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The Greater China Growth Triangle in the Asian Financial Crisis

Singapore Workshop

January 12–13, 1999
Co-hosted by the World Bank and
The Institute of Southeast Asian Studies

Abstracts of Papers Presented

The Greater China Growth Triangle in the Asian Financial Crisis
Y.Y. Kueh, Lingnam College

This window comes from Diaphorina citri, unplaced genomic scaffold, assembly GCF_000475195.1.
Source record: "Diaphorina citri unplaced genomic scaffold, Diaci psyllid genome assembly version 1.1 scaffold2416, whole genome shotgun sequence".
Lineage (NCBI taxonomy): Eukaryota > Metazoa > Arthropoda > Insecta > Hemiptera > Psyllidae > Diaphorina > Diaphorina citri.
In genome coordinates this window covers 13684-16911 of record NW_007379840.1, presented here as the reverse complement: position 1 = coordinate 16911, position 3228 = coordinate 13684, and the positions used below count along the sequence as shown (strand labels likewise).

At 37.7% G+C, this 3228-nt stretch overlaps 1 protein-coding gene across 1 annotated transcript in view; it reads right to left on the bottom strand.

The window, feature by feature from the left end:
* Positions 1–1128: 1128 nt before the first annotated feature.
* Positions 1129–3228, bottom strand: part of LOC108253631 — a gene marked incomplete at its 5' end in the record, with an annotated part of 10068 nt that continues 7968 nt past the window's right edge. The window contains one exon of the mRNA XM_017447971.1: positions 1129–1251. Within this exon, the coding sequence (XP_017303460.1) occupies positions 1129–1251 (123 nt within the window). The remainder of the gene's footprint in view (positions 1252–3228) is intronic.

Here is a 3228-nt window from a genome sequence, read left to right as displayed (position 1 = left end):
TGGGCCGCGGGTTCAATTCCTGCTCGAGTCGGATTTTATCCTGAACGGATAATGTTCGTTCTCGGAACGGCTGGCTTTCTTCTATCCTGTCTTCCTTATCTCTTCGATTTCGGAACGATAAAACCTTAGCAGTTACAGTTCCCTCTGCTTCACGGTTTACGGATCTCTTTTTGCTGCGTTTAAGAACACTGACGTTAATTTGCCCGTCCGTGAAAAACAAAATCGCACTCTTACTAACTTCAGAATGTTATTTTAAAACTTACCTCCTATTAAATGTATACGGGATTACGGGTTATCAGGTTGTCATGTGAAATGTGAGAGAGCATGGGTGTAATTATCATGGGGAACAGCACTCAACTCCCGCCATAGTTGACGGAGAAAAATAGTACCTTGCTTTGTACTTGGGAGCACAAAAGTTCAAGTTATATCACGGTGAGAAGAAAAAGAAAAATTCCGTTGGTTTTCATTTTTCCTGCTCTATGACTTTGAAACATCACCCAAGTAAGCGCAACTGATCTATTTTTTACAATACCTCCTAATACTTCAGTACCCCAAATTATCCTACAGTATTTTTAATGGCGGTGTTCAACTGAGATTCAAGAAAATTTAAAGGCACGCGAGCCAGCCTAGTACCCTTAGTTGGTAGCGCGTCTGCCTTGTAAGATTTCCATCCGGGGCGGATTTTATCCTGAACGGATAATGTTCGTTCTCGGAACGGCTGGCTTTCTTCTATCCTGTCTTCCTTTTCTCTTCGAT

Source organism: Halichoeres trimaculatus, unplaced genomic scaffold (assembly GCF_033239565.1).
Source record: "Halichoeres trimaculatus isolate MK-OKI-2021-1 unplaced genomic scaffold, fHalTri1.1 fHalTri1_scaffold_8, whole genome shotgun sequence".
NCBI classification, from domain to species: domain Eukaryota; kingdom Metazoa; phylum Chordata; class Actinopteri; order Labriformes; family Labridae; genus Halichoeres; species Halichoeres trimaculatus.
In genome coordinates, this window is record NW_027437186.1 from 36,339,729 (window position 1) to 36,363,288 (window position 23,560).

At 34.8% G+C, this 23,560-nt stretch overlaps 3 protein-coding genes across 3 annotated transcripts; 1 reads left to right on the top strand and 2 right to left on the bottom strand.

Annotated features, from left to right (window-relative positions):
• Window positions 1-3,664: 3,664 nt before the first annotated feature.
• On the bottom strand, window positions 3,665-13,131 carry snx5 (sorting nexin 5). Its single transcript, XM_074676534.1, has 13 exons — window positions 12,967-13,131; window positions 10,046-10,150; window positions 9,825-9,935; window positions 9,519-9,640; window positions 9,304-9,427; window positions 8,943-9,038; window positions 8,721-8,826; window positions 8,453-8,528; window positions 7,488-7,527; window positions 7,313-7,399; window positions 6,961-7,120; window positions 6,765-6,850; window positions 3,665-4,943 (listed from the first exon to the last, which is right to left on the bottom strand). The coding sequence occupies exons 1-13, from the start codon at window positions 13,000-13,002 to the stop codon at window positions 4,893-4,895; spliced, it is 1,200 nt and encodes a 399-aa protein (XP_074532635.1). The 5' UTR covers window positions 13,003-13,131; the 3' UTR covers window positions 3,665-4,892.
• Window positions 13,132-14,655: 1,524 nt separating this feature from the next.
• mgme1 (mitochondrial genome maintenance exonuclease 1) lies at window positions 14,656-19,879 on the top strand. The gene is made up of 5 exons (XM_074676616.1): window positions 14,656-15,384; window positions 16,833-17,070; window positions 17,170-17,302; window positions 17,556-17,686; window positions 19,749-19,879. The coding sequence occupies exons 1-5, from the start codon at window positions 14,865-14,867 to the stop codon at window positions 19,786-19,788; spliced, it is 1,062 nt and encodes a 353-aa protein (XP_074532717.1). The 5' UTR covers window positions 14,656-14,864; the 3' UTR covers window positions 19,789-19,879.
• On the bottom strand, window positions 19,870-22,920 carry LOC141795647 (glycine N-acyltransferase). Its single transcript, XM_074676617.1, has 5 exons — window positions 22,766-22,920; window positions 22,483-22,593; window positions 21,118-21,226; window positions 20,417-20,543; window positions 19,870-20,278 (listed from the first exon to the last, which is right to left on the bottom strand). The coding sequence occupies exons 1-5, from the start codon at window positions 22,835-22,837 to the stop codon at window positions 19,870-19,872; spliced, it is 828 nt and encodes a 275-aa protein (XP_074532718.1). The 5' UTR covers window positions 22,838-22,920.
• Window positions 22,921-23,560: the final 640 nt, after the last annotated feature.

This paper analyzes the process and pattern of economic interaction within Greater China (consisting of China, the Hong Kong SAR and Taiwan (China)), noting that the magnitude of trade and financial flows between the three economies suggest a high level of interdependence. Capital and trade flows within Greater China have as yet been little effected by the Asian financial crisis, but all three governments responded to the crisis with strong interventions to protect exchange rates. The paper focuses on the major monetary and fiscal policy measures that were used to protect the economies from financial contagion. It goes on to argue that the Asia crisis will have little long-term impact on capital and trade flows within the Greater China economic growth triangle. The paper concludes by studying methods for the three economic entities to cooperate with each other, formally or informally, with a view to enhancing economic stability both within Greater China and from a regional and global perspective. It notes that the extent of such cooperation is likely to remain largely a political question, but it will be given a boost by the early accession of China to the WTO.

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